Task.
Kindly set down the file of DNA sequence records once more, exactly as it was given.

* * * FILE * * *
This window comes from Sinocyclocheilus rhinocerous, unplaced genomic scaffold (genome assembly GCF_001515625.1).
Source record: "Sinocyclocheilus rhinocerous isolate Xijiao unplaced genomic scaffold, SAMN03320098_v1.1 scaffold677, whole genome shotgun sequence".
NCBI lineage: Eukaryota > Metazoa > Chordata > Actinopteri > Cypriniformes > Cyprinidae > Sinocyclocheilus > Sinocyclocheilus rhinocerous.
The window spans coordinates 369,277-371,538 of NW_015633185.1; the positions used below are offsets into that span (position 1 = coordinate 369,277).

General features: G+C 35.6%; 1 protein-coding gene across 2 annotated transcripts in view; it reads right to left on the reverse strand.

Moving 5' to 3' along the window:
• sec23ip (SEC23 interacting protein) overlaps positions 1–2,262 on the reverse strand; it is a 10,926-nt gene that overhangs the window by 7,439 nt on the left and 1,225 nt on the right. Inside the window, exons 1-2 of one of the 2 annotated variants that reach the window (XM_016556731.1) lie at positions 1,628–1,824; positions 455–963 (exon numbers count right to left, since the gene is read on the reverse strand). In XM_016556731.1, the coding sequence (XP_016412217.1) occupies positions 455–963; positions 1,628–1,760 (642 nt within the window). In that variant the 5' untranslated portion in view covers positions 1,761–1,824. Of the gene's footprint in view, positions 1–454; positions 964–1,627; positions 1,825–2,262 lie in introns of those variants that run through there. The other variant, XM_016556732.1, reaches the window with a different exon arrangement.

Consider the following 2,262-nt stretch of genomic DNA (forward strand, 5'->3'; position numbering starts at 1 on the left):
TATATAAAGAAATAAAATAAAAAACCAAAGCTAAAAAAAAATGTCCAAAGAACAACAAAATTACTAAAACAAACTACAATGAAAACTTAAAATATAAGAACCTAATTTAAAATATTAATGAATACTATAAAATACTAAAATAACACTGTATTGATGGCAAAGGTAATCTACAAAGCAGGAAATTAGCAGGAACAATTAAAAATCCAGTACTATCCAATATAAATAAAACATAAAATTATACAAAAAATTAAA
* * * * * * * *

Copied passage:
This window comes from Sinocyclocheilus rhinocerous, unplaced genomic scaffold (genome assembly GCF_001515625.1).
Source record: "Sinocyclocheilus rhinocerous isolate Xijiao unplaced genomic scaffold, SAMN03320098_v1.1 scaffold677, whole genome shotgun sequence".
NCBI lineage: Eukaryota > Metazoa > Chordata > Actinopteri > Cypriniformes > Cyprinidae > Sinocyclocheilus > Sinocyclocheilus rhinocerous.
The window spans coordinates 369,277-371,538 of NW_015633185.1; the positions used below are offsets into that span (position 1 = coordinate 369,277).

General features: G+C 35.6%; 1 protein-coding gene across 2 annotated transcripts in view; it reads right to left on the reverse strand.

Moving 5' to 3' along the window:
• sec23ip (SEC23 interacting protein) overlaps positions 1–2,262 on the reverse strand; it is a 10,926-nt gene that overhangs the window by 7,439 nt on the left and 1,225 nt on the right. Inside the window, exons 1-2 of one of the 2 annotated variants that reach the window (XM_016556731.1) lie at positions 1,628–1,824; positions 455–963 (exon numbers count right to left, since the gene is read on the reverse strand). In XM_016556731.1, the coding sequence (XP_016412217.1) occupies positions 455–963; positions 1,628–1,760 (642 nt within the window). In that variant the 5' untranslated portion in view covers positions 1,761–1,824. Of the gene's footprint in view, positions 1–454; positions 964–1,627; positions 1,825–2,262 lie in introns of those variants that run through there. The other variant, XM_016556732.1, reaches the window with a different exon arrangement.

Consider the following 2,262-nt stretch of genomic DNA (forward strand, 5'->3'; position numbering starts at 1 on the left):
TATATAAAGAAATAAAATAAAAAACCAAAGCTAAAAAAAAATGTCCAAAGAACAACAAAATTACTAAAACAAACTACAATGAAAACTTAAAATATAAGAACCTAATTTAAAATATTAATGAATACTATAAAATACTAAAATAACACTGTATTGATGGCAAAGGTAATCTACAAAGCAGGAAATTAGCAGGAACAATTAAAAATCCAGTACTATCCAATATAAATAAAACATAAAATTATACAAAAAATTAAA